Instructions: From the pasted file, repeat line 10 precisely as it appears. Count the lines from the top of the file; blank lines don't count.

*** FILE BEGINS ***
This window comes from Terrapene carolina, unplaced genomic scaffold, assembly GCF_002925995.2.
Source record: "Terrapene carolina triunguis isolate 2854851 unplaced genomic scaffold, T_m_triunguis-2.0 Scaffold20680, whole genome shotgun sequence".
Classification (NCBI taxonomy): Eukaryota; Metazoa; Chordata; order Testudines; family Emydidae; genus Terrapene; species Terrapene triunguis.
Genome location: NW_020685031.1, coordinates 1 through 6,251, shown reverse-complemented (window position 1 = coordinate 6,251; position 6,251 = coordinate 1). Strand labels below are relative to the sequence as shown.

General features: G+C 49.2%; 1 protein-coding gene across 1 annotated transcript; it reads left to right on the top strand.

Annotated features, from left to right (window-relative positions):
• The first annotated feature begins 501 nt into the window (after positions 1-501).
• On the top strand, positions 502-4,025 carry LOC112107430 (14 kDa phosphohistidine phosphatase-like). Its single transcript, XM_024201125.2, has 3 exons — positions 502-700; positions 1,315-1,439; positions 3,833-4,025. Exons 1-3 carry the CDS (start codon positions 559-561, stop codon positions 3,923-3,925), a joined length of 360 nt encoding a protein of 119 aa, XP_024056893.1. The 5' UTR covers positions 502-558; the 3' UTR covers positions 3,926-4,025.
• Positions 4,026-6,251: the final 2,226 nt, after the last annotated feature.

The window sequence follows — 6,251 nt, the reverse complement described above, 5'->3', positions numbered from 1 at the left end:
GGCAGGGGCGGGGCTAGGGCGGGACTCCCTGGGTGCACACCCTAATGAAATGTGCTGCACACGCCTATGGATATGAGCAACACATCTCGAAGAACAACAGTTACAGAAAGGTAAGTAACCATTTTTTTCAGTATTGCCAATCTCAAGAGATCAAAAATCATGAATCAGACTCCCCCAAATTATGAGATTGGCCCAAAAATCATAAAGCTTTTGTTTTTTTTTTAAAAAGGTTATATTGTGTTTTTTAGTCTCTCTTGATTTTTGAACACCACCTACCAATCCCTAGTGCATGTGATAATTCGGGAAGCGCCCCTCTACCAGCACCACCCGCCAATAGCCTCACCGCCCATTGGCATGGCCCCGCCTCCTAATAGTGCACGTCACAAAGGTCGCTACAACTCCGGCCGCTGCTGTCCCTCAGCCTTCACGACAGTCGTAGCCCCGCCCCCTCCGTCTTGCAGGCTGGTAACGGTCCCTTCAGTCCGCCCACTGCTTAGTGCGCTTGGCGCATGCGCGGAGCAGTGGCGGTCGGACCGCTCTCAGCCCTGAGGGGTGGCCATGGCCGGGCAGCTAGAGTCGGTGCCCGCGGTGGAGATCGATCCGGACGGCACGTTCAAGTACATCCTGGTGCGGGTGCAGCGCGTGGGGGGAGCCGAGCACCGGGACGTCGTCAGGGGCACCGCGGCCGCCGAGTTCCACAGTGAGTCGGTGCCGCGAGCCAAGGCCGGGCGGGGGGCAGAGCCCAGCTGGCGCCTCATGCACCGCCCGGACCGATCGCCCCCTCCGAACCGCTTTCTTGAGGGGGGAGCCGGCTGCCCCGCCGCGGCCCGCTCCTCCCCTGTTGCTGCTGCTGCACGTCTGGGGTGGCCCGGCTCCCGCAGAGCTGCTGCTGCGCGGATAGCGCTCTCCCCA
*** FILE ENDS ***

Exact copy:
The window sequence follows — 6,251 nt, the reverse complement described above, 5'->3', positions numbered from 1 at the left end: